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New for December 2010! The original work on antenna horns was done by William T. Slayton. His work is was documented in an NRL report in 1954: NRL Report 4433, DESIGN AND CALIBRATION OF MICROWAVE ANTENNA GAIN STANDARDS. This resource gives dimensions for construction of a series of microwave horns of known gain, and may be used as a calibration reference. The horns are designed to match up well to standard waveguide sizes. Virtually all standard gain horns on the market follow the dimensions called out in this report. Slayton never made an extra dime from his work, but the microwave industry showed an immediate profit that continues to this day. He is in the Microwave Hall of Fame!
New for April 2011! We have been in contact with William Slayton's daughter Charlotte and she provided us with some excellent materials! Starting with this picture of him:
William T. Slayton, Radio Technician First Class
Now we have an improved copy of the NRL report, plus an article Slayton wrote for Electronics Magazine in 1955, and a copy of a speech he gave in 1980, three years after his retirement. It is all in our download area for your review! Here is a biography of Slayton:
William (Bill) Taft Slayton, Jr. was born on February 1, 1914, in Morrisville, VT, the son of a doctor and grandson of a Civil War captain. Mr. Slayton studied electrical engineering at the University of Florida in Gainesville, FL, and at the George Washington University in Washington, D.C. During World War II, Mr. Slayton served as a Radio Technician First Class in the United States Navy, receiving training at the U.S. Naval Training School, Theodore Herzl, Chicago, IL; College of the Ozarks, Clarksville, AR; and the Naval Research Laboratory (NRL) in Washington, D.C. After the War, Mr. Slayton continued his Navy service as a civilian employee at the NRL, during which time he invented a design for microwave gain-standard horns that is still used today. Following a brief employment with The Martin Company in Baltimore, MD, Mr. Slayton returned to the service of the U.S. Navy as a civilian employee at the Westinghouse Air Arm, in Baltimore, MD. In 1961, Mr. Slayton, along with many fellow engineers from the NRL, moved to the National Aeronautics and Space Administration, Goddard Space Flight Center, in Greenbelt, MD. Mr. Slayton continued his service as a senior engineer in the unmanned space flight program at NASA until his retirement in 1977. After enjoying many years of retirement in Florida and North Carolina, Mr. Slayton died on December 1, 2000.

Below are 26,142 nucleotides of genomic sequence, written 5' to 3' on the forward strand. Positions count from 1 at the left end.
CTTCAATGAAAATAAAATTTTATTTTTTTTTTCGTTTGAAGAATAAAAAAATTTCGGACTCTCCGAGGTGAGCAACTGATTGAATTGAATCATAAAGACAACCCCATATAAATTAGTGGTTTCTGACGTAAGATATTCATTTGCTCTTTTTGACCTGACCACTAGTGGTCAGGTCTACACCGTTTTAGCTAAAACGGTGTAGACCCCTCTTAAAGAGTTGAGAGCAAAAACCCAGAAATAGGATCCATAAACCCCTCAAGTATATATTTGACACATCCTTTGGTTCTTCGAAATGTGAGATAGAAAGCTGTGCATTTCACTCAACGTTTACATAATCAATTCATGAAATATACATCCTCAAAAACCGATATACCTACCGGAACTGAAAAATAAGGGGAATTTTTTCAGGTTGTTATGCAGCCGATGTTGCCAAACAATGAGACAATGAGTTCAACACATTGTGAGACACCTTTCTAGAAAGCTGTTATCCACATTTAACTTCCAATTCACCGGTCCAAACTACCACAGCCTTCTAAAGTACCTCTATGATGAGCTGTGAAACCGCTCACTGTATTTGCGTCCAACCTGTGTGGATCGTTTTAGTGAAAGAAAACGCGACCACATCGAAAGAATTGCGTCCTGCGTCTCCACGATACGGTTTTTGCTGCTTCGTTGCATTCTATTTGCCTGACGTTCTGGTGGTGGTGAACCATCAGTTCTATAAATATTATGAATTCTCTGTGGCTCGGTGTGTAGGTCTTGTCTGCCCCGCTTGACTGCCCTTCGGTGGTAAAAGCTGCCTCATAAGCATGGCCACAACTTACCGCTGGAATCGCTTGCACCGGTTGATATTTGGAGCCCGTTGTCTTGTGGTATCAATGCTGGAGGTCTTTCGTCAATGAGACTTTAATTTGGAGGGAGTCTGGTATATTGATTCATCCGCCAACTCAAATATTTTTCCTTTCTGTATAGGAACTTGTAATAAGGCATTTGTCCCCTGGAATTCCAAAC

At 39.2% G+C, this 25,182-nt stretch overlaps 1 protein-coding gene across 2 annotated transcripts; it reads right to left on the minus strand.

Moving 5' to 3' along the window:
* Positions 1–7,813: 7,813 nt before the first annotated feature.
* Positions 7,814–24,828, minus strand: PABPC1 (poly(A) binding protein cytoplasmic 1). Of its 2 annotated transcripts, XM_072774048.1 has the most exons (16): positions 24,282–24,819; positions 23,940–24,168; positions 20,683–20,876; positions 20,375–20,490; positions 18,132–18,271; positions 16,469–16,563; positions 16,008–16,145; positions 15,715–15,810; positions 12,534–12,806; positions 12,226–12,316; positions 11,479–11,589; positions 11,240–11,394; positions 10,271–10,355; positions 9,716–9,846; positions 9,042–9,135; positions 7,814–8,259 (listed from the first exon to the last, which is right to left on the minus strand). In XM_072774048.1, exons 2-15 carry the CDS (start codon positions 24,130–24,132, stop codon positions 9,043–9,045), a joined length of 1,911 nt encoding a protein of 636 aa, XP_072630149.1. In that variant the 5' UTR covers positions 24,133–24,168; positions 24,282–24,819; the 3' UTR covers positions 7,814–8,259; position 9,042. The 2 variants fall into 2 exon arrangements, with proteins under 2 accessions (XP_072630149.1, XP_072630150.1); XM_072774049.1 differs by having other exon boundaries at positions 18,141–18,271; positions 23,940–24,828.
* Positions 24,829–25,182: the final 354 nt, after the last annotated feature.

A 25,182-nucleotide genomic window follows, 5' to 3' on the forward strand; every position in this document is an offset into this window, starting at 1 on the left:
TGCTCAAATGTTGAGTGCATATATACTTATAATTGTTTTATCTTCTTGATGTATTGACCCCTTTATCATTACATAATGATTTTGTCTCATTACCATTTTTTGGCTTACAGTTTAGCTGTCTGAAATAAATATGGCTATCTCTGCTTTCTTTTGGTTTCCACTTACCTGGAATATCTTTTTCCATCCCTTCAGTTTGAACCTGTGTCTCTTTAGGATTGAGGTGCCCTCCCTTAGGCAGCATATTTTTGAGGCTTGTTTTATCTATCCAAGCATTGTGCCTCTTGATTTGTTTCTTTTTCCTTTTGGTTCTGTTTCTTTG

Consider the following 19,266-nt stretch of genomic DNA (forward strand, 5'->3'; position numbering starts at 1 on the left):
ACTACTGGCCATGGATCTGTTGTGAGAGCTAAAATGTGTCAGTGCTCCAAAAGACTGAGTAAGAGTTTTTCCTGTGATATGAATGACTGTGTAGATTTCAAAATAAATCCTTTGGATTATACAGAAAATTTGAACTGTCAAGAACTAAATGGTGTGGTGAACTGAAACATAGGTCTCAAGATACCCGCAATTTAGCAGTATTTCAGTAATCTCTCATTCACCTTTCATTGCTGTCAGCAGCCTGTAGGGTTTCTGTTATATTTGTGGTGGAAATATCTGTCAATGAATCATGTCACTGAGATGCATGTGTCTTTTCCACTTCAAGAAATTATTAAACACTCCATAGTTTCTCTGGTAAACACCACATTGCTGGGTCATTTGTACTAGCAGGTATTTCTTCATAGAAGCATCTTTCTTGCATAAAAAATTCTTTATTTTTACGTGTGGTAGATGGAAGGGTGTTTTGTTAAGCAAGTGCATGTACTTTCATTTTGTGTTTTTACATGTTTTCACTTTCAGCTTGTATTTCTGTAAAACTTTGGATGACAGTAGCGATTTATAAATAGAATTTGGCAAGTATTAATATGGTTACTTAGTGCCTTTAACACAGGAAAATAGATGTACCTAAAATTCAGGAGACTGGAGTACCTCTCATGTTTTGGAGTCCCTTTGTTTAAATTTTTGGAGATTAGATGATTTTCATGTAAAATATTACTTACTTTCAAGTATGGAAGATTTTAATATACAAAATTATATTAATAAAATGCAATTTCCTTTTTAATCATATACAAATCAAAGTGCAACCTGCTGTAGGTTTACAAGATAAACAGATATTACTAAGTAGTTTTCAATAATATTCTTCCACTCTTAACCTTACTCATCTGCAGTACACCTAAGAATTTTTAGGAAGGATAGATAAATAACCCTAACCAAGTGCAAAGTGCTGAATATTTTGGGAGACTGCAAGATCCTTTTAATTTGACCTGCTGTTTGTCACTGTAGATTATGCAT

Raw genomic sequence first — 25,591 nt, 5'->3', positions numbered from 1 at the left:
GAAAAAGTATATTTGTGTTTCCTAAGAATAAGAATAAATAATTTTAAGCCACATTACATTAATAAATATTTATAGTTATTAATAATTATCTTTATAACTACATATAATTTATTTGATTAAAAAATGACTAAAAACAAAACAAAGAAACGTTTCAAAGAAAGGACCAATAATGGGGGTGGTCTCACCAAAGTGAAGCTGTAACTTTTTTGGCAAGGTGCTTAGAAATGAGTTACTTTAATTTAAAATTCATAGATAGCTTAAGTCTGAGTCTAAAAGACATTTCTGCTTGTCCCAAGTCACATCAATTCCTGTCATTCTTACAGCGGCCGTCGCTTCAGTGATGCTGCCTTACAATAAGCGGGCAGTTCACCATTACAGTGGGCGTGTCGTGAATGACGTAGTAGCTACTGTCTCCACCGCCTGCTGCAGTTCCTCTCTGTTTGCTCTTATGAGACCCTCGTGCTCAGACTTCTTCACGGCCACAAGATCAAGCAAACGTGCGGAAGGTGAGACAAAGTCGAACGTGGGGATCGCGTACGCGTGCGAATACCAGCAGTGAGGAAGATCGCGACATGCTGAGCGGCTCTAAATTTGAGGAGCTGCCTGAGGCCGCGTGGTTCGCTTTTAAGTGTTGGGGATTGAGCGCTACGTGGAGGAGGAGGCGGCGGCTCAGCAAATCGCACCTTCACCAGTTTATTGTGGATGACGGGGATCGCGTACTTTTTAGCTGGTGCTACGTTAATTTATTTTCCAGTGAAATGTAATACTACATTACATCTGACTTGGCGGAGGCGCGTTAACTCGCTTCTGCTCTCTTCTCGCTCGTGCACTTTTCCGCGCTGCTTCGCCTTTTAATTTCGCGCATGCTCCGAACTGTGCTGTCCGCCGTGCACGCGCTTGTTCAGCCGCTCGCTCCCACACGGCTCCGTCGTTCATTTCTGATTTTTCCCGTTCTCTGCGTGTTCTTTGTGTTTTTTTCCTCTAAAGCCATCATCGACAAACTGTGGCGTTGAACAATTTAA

The antenna pattern for a horn antenna can be approximated as:
How do you determine the polarization in the example below?
This information came from Carlos, thanks!
My name is Carlos, I'm a Spanish EE specialized on RF. I work at the R&D department of a broadband microwave links manufacturer company. I write you about the question on "how to determine what polarization a dielectric plate loaded feed horn is".
As you may know, the dielectric plate is made to produce a 45º phase shift in the two axes, so TE11 wave is split into two linearly polarized TE11 waves with 90º phase shift due to the dielectric constant and plate shape/size, it then becomes a circularly polarized wave. Of course this dielectric should present low loss at working frequency, so it's usually made of PTFE.
What is the circular direction of a dielectric loaded feed horn? The easy answer is: the opposite direction in which the TE11 wave finds the plate at 45º. In the example, that feed radiates in RHCP, if the TE11 wave comes from the back side.
Other ways to convert linear to circular in waveguides are squeezed pipes or screw polarizers. There is little information about polarizers on the net, apart from some patents, sat TV shops selling plates without providing much info, or some amateur radio guys like:
Here's another example of feeding RHCP.1 1 1 1 1 1 1 1 1 1 Rating 0.00 (0 Votes)